Some derisively refer to him as a cricket stooge of politicians. Some others call him a cynic. But as far as Aditya Verma is concerned, this is war — one that he's waging for the future of Bihar cricket which has been ignored by the BCCI for over a decade now.
Till 2013, Verma did everything he could to get the Cricket Association of Bihar (CAB), of which he's secretary, recognised by the board. However, nobody in the BCCI paid heed to his pleas. The reason? Vote-bank politics.
For Verma, though, the fight against the BCCI started way back in 2000, soon after Jharkhand was carved out of Bihar. And with the Jharkhand State Cricket Association (JSCA) coming into existence, the "politics" within the BCCI made it forget its "old allies" and swing towards the newly-formed association. "This was strange and unheard of," said Verma, adding, "Every cricket lover in Bihar wondered how a new state became a member of the BCCI, while the old body, Bihar, was left in the lurch."
In 2007, the BCCI called the representatives of rival associations of Bihar and Jharkhand to its headquarters to present their case. "They never listened to us seriously during the course of deliberations. The result was soon out with Jharkhand, a new-born baby, getting recognition. Bihar was ignored," Verma told dna.
This angered Verma and he decided to not leave the future of Bihar cricket in the hands of the BCCI. Till date, Verma has made at least a hundred trips to the BCCI headquarters in Mumbai. But nothing has come of it.
At one point in time, he started exploring other options. "There is a famous saying that 'everything is fair in love and war' but I only took the legal way to take on the board," said Verma, who hails from a small town called Chhapra.
All this while, when Verma was fighting this lone battle, there was one other person, Subodh Kant Sahay, who always kept his doors open. For Verma, the Ranchi MP and Union minister is like an elder brother. In fact, Sahay has been guiding Verma since 2007.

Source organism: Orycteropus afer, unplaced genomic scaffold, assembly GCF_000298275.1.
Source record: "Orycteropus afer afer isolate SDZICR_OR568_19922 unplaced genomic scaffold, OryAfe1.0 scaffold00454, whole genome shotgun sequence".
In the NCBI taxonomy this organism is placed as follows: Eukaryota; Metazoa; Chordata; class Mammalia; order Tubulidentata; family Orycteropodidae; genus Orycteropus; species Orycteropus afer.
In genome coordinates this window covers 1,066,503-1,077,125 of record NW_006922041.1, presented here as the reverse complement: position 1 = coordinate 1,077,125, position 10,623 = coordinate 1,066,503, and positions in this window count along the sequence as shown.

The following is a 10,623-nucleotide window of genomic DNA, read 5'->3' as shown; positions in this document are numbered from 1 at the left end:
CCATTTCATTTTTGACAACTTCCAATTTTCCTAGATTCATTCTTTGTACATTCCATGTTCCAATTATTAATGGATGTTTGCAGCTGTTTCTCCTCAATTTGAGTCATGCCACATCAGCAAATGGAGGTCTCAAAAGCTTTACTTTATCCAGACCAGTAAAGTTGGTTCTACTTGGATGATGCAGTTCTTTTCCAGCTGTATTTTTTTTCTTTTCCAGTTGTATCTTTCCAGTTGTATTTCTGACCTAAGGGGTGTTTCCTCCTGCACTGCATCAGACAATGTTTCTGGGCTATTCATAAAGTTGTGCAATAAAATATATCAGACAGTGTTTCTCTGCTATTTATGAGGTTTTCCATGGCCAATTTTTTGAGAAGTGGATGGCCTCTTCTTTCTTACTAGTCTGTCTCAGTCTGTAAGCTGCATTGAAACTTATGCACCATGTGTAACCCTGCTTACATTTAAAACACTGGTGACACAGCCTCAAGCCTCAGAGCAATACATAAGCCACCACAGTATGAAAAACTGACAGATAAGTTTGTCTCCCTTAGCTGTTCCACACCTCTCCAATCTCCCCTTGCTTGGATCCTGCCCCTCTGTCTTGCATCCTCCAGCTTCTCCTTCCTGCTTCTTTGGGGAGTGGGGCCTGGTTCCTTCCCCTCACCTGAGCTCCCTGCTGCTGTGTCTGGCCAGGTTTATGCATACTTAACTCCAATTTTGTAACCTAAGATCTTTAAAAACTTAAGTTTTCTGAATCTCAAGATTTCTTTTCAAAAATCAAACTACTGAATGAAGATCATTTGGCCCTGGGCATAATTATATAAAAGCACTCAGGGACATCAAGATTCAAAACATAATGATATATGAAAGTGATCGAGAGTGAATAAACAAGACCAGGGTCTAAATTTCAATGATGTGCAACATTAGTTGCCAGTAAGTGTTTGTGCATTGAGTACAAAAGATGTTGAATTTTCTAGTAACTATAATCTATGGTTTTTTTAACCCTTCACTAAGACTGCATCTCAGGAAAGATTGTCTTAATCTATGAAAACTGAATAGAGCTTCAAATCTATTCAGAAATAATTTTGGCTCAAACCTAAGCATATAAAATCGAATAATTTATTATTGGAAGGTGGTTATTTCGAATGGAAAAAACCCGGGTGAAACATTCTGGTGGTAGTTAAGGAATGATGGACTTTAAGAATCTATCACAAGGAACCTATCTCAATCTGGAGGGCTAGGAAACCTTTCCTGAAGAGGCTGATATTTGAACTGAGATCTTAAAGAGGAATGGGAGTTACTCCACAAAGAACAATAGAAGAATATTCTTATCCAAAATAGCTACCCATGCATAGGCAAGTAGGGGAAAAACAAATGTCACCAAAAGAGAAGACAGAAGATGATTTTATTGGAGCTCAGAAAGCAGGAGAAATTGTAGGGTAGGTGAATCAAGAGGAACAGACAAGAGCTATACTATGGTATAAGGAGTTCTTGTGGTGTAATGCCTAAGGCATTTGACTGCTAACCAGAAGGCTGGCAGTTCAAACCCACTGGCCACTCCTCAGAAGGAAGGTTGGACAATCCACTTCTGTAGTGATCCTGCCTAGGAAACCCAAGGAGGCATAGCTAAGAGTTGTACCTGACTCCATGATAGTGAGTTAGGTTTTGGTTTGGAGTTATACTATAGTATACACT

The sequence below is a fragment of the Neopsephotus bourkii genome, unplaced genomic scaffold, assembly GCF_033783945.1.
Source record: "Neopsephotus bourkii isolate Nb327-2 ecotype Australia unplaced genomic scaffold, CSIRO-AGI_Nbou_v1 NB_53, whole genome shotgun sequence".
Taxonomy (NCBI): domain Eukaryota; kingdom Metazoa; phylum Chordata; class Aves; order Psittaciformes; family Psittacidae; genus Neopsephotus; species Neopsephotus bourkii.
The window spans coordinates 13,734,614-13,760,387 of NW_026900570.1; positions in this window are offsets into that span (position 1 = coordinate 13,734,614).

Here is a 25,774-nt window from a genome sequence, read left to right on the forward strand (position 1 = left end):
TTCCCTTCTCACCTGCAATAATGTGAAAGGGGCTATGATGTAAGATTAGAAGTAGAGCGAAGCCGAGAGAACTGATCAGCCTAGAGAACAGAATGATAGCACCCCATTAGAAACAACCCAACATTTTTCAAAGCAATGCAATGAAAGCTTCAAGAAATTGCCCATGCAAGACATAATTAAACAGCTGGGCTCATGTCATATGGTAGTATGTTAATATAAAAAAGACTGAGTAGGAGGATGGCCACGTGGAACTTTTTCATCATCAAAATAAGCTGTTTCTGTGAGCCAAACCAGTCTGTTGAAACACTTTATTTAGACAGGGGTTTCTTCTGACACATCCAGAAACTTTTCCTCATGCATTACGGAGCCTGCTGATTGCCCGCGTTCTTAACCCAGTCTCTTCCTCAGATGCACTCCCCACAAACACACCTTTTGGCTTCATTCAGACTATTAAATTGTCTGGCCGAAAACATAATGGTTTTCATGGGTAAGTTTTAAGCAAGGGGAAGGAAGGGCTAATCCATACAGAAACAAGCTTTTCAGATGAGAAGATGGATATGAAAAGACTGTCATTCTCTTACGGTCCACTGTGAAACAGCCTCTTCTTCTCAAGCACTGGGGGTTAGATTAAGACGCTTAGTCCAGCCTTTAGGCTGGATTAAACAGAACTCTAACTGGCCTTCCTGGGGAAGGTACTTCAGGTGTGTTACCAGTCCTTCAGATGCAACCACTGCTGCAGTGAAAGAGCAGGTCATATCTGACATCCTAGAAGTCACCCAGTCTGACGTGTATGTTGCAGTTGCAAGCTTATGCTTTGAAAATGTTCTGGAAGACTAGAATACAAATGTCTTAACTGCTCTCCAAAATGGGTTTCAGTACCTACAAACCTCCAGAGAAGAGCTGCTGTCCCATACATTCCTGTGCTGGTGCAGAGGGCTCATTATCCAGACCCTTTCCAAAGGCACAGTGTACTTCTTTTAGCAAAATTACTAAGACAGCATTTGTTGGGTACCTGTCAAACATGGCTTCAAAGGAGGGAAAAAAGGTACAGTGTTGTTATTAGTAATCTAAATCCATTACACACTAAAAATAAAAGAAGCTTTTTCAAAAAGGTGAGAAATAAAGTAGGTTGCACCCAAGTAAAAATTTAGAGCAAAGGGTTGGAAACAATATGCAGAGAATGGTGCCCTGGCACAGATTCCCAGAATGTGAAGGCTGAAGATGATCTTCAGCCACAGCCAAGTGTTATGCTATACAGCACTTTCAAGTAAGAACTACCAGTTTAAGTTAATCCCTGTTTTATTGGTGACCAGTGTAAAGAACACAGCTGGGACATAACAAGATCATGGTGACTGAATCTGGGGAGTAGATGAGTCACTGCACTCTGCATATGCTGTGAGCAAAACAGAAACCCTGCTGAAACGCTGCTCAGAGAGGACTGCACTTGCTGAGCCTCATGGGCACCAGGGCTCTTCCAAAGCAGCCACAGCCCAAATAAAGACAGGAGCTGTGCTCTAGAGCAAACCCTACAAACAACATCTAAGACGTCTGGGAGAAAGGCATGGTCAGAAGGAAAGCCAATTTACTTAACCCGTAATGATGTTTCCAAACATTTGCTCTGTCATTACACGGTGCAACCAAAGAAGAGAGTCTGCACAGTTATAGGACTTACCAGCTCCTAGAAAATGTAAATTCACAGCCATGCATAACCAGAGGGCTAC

In the meanwhile, Verma got his first big opportunity to grab the BCCI by the neck last year. Soon after the spot-fixing scandal came to light, Verma wasted no time and filed a PIL in the Bombay high court against the BCCI's two-member internal probe panel.
"This was happening for quite some time. The BCCI was hushing up matters by setting up its own internal panels and getting clean chits," said Verma. Eventually, his efforts bore fruit when the Supreme Court ousted the all-powerful BCCI president N Srinivasan and raised doubts over two IPL franchises.
The board's lawyers have been working overtime for the last one year to find ways to counter Verma's non-stop offensive. From seeking recognition for the Cricket Association of Bihar, Verma has now focused his energies on cleaning up the BCCI.
There are several allegations against Verma. One, that he is stooge of former BCCI and ICC president Sharad Pawar and, that, the Maratha strongman is fighting a "proxy war" through him. But Verma is not bothered. "Pawar sa'ab is a well-wisher of Bihar cricket and that's why he had written to chief minister Nitish Kumar to consider the CAB's plea for recognition," said Verma, adding, "The president of the BCCI must be a person of unimpeachable integrity. That's not the case with Srinivasan. My aim is to clean up the cricket administration. All cricket lovers of this country are supporting me in my fight against these powerful administrators."
A few cricketers are on Verma's side. Surinder Khanna, the former India opener and wicketkeeper, is one of them. "The BCCI has become the Board of Corruption in Cricket in India. Aditya has been fighting a long battle and I hope he succeeds in cleaning up this corrupt system. We need transparency. Whatever happened in the Supreme Court on Tuesday was a big step towards that," Khanna told dna after the apex court's decision to form a special investigation team under Justice (retd) Mukul Mudgal.